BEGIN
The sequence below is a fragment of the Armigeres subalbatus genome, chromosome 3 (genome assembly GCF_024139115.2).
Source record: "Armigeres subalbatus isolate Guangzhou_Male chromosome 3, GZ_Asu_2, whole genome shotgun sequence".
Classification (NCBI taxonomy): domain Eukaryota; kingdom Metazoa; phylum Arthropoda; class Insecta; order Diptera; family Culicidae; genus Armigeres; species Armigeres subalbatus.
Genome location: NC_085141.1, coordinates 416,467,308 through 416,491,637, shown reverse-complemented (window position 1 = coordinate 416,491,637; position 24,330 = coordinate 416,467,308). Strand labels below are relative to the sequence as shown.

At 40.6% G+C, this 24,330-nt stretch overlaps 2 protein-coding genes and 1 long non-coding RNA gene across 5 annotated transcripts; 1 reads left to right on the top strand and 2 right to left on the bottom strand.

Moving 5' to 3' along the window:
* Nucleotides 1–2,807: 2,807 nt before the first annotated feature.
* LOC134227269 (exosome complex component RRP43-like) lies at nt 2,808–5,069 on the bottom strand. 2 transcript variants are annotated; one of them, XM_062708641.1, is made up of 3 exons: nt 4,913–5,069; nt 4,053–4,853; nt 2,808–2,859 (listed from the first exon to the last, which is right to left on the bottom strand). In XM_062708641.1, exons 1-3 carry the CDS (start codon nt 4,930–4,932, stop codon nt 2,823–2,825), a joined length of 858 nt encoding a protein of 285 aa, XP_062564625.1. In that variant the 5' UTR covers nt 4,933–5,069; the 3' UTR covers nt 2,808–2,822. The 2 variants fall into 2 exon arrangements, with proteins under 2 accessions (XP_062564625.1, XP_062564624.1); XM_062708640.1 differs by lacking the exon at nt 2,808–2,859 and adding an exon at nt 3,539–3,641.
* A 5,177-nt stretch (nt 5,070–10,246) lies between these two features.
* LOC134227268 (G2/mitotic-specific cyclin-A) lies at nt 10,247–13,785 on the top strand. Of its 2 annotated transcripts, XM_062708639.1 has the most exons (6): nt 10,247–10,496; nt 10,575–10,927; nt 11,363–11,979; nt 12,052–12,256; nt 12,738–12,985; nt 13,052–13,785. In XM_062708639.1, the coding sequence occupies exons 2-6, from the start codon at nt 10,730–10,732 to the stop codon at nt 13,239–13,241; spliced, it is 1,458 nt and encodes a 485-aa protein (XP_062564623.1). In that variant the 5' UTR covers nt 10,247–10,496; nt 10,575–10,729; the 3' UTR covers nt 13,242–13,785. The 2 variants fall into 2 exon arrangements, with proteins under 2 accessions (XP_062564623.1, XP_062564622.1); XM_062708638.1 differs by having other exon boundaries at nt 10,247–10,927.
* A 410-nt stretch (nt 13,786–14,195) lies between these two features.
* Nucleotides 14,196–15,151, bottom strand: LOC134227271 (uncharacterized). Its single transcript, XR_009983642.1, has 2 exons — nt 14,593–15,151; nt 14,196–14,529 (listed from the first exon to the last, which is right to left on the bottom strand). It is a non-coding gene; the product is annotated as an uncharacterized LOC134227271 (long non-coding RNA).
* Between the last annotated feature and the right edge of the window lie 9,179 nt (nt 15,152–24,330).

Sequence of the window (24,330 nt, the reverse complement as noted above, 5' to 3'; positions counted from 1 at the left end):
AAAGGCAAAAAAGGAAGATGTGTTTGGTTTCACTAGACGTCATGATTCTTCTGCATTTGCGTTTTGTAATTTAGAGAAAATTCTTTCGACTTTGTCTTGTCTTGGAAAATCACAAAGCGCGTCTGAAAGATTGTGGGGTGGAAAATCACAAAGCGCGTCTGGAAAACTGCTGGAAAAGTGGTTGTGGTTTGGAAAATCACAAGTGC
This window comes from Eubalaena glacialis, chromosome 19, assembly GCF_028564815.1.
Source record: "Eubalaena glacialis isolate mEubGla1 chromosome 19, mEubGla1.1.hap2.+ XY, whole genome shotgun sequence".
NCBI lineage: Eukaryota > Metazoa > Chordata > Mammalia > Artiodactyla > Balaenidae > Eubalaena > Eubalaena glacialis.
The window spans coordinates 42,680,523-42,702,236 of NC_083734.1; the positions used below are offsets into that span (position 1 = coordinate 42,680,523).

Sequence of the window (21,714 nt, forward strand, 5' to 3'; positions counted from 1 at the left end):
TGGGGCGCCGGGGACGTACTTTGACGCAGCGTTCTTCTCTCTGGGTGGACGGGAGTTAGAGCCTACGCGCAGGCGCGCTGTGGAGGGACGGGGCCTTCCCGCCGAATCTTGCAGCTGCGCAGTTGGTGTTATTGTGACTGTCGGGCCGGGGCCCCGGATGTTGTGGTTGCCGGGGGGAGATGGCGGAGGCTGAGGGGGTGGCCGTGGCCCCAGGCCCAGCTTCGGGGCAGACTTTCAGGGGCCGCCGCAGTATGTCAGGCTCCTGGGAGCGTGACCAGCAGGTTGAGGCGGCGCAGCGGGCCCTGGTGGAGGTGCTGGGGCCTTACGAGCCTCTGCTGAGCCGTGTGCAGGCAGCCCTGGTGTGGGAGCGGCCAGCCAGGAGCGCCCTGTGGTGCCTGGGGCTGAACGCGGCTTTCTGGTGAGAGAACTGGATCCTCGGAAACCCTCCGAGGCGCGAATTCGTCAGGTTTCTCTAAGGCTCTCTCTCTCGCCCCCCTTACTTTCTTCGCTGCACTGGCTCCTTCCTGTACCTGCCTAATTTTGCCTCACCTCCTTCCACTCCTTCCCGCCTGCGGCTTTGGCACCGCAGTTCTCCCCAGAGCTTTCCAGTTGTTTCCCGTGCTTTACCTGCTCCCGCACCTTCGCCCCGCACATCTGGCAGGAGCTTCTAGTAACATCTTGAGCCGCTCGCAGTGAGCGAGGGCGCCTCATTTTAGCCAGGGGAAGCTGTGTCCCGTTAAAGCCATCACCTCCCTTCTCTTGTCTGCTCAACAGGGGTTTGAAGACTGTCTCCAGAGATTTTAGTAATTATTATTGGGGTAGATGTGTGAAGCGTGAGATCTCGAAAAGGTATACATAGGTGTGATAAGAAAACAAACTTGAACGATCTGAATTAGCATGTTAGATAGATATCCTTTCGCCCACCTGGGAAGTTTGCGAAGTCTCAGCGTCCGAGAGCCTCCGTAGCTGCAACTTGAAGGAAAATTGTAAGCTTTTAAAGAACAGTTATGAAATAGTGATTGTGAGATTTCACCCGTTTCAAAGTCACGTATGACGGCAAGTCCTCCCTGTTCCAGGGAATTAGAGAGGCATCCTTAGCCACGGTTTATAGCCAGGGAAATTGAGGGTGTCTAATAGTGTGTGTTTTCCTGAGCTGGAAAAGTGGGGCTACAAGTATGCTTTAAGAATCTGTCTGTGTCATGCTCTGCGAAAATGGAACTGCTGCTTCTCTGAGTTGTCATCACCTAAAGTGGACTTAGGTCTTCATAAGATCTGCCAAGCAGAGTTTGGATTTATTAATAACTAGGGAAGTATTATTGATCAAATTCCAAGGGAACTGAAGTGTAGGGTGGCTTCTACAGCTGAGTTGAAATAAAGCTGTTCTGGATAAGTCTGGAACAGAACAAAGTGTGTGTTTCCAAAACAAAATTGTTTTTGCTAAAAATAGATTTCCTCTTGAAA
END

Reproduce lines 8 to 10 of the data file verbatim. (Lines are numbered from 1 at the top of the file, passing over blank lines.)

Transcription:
* LOC134227269 (exosome complex component RRP43-like) lies at nt 2,808–5,069 on the bottom strand. 2 transcript variants are annotated; one of them, XM_062708641.1, is made up of 3 exons: nt 4,913–5,069; nt 4,053–4,853; nt 2,808–2,859 (listed from the first exon to the last, which is right to left on the bottom strand). In XM_062708641.1, exons 1-3 carry the CDS (start codon nt 4,930–4,932, stop codon nt 2,823–2,825), a joined length of 858 nt encoding a protein of 285 aa, XP_062564625.1. In that variant the 5' UTR covers nt 4,933–5,069; the 3' UTR covers nt 2,808–2,822. The 2 variants fall into 2 exon arrangements, with proteins under 2 accessions (XP_062564625.1, XP_062564624.1); XM_062708640.1 differs by lacking the exon at nt 2,808–2,859 and adding an exon at nt 3,539–3,641.
* A 5,177-nt stretch (nt 5,070–10,246) lies between these two features.
* LOC134227268 (G2/mitotic-specific cyclin-A) lies at nt 10,247–13,785 on the top strand. Of its 2 annotated transcripts, XM_062708639.1 has the most exons (6): nt 10,247–10,496; nt 10,575–10,927; nt 11,363–11,979; nt 12,052–12,256; nt 12,738–12,985; nt 13,052–13,785. In XM_062708639.1, the coding sequence occupies exons 2-6, from the start codon at nt 10,730–10,732 to the stop codon at nt 13,239–13,241; spliced, it is 1,458 nt and encodes a 485-aa protein (XP_062564623.1). In that variant the 5' UTR covers nt 10,247–10,496; nt 10,575–10,729; the 3' UTR covers nt 13,242–13,785. The 2 variants fall into 2 exon arrangements, with proteins under 2 accessions (XP_062564623.1, XP_062564622.1); XM_062708638.1 differs by having other exon boundaries at nt 10,247–10,927.